I gave my tenth and final speech towards the Advanced Communicator Bronze designation two weeks ago. Our VP of education submitted the forms to Toastmasters International last week. They sent the e-mail telling me that the next packet was on its way.
It took me two years to do it. I wasn't as crisp or diligent as I wanted to be. I chose two booklets with five speeches each. The first was Speaking To Inform; the second was The Professional Speaker. That second one was tough. Most speeches are 5-7 minutes long. The Professional Speaker has five assignments, and every one is 20-40 minutes long. I had a tough time writing and preparing for these. The difficulty slowed me down a great deal. But finally I slogged my way through.
The last speech was particularly challenging. I had to give a professional seminar. My two professions are mechanical engineering and software development. How could I manage that without losing my audience? Then my youngest daughter had a fine idea - why not talk about the Mandelbrot set that I wrote about back in March 2011? It gave me a chance to talk about sufficient mathematics to mention complex numbers. I presented some background about Benoit Mandelbrot, the mathematician for whom the set is named. I showed the Java code I wrote to perform the calculation. And then there was the payoff for all those who managed to remain in the room and not fall asleep: a presentation of the image itself.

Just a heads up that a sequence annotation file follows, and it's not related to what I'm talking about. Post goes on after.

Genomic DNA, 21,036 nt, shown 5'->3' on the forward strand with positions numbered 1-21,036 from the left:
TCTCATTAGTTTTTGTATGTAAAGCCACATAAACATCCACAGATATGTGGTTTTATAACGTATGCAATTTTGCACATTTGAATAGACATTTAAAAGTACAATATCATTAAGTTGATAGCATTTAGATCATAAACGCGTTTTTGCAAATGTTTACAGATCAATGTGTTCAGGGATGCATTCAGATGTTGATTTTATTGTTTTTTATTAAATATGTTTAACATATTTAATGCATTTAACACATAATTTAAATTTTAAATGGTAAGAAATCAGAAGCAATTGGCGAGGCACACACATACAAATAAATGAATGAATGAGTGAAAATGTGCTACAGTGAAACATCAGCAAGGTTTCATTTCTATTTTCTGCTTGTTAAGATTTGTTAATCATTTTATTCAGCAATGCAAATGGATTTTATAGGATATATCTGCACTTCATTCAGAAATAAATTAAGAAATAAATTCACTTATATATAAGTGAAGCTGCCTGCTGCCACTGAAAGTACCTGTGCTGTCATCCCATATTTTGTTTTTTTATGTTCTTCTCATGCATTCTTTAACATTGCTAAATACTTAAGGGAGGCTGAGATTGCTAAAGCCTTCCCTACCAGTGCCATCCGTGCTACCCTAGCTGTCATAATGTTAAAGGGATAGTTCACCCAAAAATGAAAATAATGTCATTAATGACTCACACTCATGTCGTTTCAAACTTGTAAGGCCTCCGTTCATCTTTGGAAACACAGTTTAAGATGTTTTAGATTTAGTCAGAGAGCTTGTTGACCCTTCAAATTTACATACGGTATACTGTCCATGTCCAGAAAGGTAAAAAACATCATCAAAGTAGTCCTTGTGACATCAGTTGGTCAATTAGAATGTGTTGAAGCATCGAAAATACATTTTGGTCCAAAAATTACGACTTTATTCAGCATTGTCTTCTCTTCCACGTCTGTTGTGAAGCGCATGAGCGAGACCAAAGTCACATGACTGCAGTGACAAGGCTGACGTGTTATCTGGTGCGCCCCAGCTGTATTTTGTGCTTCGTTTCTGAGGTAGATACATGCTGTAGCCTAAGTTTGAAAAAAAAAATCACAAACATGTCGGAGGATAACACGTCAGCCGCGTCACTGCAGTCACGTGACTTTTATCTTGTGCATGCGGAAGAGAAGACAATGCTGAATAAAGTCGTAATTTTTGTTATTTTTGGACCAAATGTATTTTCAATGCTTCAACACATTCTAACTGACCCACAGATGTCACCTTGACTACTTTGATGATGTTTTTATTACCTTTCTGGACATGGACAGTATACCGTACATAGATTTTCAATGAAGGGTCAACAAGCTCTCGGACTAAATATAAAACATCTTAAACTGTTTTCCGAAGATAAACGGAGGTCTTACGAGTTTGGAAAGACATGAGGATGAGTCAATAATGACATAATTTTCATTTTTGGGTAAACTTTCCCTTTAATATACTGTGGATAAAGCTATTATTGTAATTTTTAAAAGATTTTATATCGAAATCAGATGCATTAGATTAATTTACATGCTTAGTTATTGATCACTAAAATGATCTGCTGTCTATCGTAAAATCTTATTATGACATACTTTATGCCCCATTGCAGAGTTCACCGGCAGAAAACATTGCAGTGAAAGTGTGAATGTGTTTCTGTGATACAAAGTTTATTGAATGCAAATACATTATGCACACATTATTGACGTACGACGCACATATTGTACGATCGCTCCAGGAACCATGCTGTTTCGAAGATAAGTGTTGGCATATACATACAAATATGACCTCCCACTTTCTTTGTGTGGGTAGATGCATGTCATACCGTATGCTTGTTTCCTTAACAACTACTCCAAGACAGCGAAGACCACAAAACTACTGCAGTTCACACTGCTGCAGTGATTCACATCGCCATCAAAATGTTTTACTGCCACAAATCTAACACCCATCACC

It went very well, indeed. People were polite and feigned enthusiasm, even if they didn't feel it deeply. Some people thought I could have done a better job of tying the work and the image into real problems. Would they have been happy if I'd started talking about large eddy simulations of turbulent fluid flow? I was satisfied with how it went and my delivery. I felt comfortable and relaxed.
I was very glad to get it over with. It's motivating me to move on. I'm starting to think that perhaps I can achieve Distinguished Toastmaster status. Others have - why not me?
I think the secret is to write ten speeches out, rehearse them, and have them in pocket. Whenever there's an open speaking slot, I need to pounce on it. We have about 45 meetings a year. Each meeting has two speaking slots, so there are only 80-90 opportunities to make progress. I'd have to monopolize 11-12% of all speaking slots for an entire year to achieve my goal of earning Advanced Communicator Silver a year from now. It's a worthy goal.